Spatial awareness is how well you’re able to sense the location and position of your body in relation to your physical surroundings. Being spatially aware means you have a sense of spacing, timing and direction and it directly impacts your performance during sports and other athletic movements. You’re able to trap, dribble and kick a soccer ball better when you have a sense of where your feet are in relation to the ball. When playing basketball, you sense where to position yourself to be open for a pass. Being able to do a flip or cartwheel in gymnastics requires the ability to sense where the body is in relation to the floor.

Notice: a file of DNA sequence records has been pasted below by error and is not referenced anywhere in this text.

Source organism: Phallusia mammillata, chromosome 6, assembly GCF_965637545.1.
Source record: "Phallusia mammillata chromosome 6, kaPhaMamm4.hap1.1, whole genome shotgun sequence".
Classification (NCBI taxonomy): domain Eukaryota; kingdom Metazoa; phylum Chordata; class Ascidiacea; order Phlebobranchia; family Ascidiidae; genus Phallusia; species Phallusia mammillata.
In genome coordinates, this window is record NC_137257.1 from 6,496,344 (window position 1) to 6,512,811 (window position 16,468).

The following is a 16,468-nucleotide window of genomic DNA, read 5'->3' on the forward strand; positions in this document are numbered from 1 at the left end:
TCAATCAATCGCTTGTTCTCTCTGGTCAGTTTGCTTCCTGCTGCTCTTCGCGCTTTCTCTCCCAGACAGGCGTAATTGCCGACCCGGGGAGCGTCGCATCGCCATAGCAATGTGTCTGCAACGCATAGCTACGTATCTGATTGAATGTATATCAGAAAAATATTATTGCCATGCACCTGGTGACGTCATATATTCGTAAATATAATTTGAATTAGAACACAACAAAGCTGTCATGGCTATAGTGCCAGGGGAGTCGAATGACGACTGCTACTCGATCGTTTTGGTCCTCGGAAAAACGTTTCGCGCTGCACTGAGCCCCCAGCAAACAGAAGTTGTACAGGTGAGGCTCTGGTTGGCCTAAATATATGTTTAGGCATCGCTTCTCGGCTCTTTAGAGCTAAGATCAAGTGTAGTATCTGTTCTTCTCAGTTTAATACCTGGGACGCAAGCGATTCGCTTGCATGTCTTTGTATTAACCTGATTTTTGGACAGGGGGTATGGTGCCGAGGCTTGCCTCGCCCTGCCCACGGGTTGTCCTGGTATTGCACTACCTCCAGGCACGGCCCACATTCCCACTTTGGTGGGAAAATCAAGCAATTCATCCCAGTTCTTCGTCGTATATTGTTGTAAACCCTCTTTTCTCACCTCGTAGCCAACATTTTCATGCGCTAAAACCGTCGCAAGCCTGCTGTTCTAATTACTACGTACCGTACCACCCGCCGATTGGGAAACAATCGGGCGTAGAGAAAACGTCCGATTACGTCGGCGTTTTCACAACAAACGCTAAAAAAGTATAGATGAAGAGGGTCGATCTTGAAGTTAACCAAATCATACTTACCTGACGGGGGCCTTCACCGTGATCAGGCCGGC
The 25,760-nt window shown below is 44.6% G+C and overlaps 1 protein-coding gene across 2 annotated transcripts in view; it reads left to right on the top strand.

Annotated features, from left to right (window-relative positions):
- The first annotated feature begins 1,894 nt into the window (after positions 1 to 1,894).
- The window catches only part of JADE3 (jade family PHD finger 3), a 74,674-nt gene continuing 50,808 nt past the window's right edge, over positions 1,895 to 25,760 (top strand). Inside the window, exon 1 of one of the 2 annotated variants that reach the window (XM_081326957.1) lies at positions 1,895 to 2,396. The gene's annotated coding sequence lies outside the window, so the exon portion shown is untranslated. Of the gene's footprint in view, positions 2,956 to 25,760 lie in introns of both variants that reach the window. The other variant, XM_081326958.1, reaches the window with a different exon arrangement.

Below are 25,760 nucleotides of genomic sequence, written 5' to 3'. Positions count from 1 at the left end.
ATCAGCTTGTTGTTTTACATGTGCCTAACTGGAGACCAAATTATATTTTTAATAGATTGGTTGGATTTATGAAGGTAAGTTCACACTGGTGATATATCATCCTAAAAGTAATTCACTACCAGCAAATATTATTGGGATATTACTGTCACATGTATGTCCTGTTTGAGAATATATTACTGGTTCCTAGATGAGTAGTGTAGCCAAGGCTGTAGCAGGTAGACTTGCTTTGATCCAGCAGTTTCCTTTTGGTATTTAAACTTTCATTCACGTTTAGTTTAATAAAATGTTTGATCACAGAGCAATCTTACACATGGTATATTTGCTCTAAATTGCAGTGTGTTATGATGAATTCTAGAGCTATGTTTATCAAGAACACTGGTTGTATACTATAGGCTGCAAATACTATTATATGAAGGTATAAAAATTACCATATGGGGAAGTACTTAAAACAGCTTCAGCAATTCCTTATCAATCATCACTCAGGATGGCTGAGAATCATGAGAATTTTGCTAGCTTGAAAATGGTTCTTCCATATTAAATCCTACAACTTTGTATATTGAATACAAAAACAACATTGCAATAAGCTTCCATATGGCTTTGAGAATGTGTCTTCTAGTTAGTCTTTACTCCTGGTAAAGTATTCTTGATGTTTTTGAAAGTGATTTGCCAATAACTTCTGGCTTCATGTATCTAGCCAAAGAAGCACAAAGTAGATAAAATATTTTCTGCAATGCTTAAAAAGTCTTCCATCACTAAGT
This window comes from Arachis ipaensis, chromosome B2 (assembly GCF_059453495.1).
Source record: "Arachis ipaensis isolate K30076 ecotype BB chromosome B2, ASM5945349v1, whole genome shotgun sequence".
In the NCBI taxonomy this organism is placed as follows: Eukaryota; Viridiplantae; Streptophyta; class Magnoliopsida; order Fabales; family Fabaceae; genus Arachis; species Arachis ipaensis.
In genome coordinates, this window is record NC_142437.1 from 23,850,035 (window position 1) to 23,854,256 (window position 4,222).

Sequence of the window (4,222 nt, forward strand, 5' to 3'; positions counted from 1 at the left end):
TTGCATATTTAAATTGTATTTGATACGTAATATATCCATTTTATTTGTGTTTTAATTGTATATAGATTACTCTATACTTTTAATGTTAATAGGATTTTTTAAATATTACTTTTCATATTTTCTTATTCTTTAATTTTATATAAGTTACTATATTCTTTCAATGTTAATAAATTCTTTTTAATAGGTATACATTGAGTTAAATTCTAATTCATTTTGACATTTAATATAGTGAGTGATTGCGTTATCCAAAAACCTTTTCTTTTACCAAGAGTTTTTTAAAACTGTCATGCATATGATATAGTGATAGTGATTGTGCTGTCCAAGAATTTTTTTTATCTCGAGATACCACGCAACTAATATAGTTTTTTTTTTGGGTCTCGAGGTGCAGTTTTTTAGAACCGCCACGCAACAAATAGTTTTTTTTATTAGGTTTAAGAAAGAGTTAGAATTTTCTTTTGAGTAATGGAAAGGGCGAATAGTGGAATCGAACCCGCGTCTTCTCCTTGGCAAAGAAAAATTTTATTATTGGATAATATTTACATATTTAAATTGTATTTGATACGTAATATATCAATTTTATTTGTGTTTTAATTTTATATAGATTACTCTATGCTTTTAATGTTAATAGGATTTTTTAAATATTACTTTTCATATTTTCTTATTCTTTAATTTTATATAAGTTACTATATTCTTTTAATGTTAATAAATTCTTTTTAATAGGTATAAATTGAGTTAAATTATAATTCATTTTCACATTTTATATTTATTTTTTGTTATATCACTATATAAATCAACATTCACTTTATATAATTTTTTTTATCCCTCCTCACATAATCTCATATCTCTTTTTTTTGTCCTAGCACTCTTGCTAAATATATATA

Components of Spatial Awareness
Your ability to be spatially aware is dependent on a number sensory systems. Your visual system allows you to see and thus visually perceive your physical surroundings. Your vestibular system, centered at the inner ear, sends information on your balance and body positioning. Your proprioceptive system features sensors located at your joints and muscles that provide feedback on positioning. When these sensory systems work together, you’re able to maintain balance even while moving and to react quickly to changes in your environment.
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